Saturday 29 November 2014

In politics, defeat is a mixture of personal loss, professional concern and, finally, relief

Published 24/05/2014 | 02:30

In 2007 Progressive Democrats sitting TD Liz O’Donnell (left) was defeated and lost her Dublin South seat. Right, Olivia Mitchell TD Photo: Gerry Mooney
In 2007 Progressive Democrats sitting TD Liz O’Donnell (left) was defeated and lost her Dublin South seat. Right, Olivia Mitchell TD Photo: Gerry Mooney

This weekend is a political game-changer. Government parties are braced to feel the white heat of public anger, while the Opposition will dine out on the same sentiment. The media loves all this reckoning and retribution. It is the political equivalent of an All-Ireland final in Croke Park.

As a candidate in five elections, I never relished the high drama of the count. I was uncomfortable with the protracted tedium of the tally and the vagaries and complexities of proportional representation, which can make for a white-knuckle ride for candidates.

The crash barriers in the count centres, over which tallymen and party supporters lean to get a good view of the mounds of ballot papers, are reminiscent of a cattle mart. All that victorious horsing around with overweight candidates being bounced awkwardly on shoulders was mortifying, and thankfully never happened to me.

The election, the pinnacle of which is the count, is a uniquely Irish bloodsport like coursing. Tickets to the inner sanctum of the count centres are highly sought-after by political insiders.

The first act is the opening of the boxes by officials, followed by the tossing out and bundling of papers credited to each candidate. Then each paper is carefully turned over and counted according to the preference of votes, with first preferences being the primary focus. But eagle-eyed tallymen note where No 2s and subsequent transfers are headed. This constitutes significant advance political intelligence, which, when analysed, can indicate the outcome of the election.

It remains a surprisingly paper- based manual and fallible system. The vagaries of vote distribution and sequencing of eliminations can be arbitrary. But a foray into electronic voting some years ago was so disastrous, unpopular and expensive, it is unlikely to be revisited. Who can forget the image of popular Fine Gael minister Nora Owen collapsing in shock when it was announced she had lost her seat? It was akin to a drive-by shooting live on TV, with her fellow candidates supporting her as she buckled.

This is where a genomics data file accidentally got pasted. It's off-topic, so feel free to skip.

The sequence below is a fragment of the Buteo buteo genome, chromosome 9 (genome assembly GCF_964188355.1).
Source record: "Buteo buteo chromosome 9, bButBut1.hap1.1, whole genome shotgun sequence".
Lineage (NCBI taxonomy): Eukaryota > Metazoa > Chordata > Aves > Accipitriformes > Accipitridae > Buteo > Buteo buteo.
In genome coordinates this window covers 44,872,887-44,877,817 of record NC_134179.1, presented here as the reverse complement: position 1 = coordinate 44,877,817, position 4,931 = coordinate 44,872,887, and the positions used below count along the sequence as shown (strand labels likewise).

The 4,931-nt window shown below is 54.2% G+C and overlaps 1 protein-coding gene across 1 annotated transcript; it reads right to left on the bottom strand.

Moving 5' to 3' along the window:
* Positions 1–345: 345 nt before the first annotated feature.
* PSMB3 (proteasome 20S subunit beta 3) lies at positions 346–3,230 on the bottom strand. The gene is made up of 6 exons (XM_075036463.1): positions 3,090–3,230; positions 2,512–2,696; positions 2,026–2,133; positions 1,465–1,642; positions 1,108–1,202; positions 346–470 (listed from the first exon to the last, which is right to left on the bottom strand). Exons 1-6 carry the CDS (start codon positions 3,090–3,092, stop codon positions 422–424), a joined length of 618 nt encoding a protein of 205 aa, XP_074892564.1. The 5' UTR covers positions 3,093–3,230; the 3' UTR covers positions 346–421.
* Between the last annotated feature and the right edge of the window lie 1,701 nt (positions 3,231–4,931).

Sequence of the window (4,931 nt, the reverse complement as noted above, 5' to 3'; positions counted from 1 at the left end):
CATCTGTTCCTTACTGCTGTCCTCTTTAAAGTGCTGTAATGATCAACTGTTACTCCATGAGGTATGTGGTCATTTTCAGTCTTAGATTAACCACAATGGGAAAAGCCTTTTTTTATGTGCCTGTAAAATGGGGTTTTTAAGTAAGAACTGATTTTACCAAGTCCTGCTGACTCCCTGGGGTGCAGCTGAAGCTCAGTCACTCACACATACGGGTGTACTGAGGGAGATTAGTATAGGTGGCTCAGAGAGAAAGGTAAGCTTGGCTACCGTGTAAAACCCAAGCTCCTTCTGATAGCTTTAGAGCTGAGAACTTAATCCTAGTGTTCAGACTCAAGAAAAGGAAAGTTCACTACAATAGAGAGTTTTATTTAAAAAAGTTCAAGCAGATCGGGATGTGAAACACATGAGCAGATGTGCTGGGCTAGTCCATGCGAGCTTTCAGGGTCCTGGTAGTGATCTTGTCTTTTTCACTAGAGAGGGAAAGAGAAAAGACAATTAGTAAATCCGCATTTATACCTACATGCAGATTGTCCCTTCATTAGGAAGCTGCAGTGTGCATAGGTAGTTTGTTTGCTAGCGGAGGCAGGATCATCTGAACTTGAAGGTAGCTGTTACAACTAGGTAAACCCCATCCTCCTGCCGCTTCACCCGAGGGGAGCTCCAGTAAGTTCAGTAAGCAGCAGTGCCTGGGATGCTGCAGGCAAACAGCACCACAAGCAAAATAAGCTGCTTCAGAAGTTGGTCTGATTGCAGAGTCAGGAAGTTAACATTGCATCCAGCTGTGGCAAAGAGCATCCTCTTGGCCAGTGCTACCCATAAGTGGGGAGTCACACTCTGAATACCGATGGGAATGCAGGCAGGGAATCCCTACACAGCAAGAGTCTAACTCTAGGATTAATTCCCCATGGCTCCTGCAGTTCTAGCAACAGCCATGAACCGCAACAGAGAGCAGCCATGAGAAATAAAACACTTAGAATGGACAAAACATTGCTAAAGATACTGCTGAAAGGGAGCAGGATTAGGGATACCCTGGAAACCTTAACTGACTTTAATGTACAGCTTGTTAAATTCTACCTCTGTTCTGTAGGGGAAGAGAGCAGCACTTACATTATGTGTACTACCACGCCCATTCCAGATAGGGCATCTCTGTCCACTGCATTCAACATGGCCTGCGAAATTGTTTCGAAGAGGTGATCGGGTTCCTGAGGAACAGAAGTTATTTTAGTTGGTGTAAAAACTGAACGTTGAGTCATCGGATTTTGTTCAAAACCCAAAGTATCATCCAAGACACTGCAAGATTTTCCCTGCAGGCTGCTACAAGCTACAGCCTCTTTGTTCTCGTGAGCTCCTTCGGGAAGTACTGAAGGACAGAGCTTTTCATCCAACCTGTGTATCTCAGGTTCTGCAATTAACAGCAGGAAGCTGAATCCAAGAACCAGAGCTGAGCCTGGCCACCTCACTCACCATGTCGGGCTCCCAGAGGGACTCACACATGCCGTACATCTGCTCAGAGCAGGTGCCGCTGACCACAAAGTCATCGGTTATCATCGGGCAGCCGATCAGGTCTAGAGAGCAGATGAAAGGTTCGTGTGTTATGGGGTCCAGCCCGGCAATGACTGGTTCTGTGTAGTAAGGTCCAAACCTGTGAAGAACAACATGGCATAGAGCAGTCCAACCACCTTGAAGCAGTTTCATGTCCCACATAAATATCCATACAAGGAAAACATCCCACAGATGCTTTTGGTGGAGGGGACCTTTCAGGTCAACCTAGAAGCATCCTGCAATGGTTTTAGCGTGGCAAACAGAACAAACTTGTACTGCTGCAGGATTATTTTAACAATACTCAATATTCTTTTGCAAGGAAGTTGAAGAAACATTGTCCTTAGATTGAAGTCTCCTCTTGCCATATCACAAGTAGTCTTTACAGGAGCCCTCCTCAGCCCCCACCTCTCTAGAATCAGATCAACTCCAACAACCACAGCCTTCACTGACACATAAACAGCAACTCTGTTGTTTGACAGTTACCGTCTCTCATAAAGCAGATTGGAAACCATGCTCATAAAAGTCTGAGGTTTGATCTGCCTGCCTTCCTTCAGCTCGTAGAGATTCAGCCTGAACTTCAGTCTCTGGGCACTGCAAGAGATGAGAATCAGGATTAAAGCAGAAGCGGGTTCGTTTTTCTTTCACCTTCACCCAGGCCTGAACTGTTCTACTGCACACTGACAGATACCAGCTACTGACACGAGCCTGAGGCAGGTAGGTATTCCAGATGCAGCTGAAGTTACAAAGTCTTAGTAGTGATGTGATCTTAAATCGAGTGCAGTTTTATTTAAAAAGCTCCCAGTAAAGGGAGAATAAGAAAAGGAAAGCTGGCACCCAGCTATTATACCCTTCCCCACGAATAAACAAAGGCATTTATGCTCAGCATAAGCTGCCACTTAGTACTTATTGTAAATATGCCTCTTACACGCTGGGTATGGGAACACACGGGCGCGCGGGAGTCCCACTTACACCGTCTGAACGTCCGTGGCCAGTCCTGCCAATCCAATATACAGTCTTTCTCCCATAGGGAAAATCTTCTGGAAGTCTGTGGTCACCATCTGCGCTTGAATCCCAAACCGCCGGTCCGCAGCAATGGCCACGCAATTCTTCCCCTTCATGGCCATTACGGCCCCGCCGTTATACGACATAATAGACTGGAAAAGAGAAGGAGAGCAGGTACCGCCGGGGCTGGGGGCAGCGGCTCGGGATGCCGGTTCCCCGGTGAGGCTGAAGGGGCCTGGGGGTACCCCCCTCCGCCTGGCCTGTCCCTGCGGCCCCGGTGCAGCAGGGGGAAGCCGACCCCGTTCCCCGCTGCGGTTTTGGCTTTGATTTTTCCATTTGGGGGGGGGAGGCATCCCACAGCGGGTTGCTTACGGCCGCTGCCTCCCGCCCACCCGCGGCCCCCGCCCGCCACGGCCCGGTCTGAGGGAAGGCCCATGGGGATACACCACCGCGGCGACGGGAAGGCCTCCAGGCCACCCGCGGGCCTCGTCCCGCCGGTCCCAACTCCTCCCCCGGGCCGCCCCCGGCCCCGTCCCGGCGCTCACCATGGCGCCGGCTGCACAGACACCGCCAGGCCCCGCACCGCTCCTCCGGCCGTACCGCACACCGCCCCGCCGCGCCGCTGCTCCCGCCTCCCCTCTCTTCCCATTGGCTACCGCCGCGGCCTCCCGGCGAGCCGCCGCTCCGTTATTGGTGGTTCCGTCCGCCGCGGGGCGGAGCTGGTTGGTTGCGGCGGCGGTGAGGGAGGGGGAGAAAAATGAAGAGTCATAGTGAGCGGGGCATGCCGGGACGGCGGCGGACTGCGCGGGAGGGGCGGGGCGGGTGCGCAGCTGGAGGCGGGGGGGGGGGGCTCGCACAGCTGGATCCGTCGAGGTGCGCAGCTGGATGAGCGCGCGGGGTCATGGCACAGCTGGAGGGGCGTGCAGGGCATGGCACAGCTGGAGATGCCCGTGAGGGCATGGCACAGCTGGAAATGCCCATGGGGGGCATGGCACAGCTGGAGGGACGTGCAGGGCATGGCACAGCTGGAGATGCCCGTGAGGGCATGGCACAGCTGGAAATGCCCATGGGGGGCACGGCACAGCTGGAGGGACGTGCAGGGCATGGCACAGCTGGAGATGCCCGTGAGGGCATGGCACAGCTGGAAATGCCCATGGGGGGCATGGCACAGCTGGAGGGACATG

No, the status quo, however outmoded, which gives time for candidates and parties to adjust expectations and accept unpalatable outcomes, is here to stay.

For a sitting TD, councillor or MEP to lose a seat is a very public and personal rejection. It is immediate – effectively an overnight redundancy. In my case, after the initial shock, mixed feelings emerged. Personal upset moves to concern for colleagues and party fortunes. But initial disappointment can quickly change to relief and acceptance of destiny. Savvy politicians are rarely totally surprised by losing. There will have been indicators during the campaign and coldness at the doors.

This time, on the basis of consistently doom-laden polls, government parties are prepared for the worst. In contrast, Sinn Fein and a diverse cohort of independents and socialists will prosper. Across the water, UKIP were on course to overtake the Labour and Conservative parties for the first time in a national poll. Protest politics is "all the rage "in both UK, and Ireland. Indeed, right across the European Union it will be a seismic day of pan-European reckoning, the first since the economic and financial crisis.

Hundreds of councillors in Ireland will be elected – many for the first time. It is a life-altering event and for some the beginning of a long career in politics. More women will be elected after decades of marginalisation.

But all eyes are on the expected Sinn Fein surge. The party's brand has withstood reminders of its unsavoury past, the electorate is living in the now. Like it or not, a simplistic message of protest and change resonates with the public. With Labour in Government and inextricably tied into Budget cuts and austerity measures, the field has been left open for a populist anti-establishment movement like Sinn Fein to hoover up disgruntled votes.

Last week, Robert Watt, the secretary general of the Department of Public Service and Reform, acknowledged the obstacle of "austerity fatigue" in continuing the recovery programme beyond what is politically palatable.

Whatever the verdict of the people, a good turnout is important. Some bizarrely spoiled their vote. I recall one comically-spoiled ballot paper scrawled "Feck the lot of yez."

However unfairly, the Government parties are being punished for doing what is necessary for our national recovery. But beyond that they have been incompetent on the justice and policing controversies. They have made ill-judged changes to medical card entitlement and squabbled over water. Ministers have allowed a cacophony of populist whingers to dominate the media over the campaign. As a team, their heads were down instead of locked confidently in battle.

For jaded candidates it's time for reflection. After weeks and months surrounded by people, win or lose, in politics, one is ultimately alone.

Irish Independent

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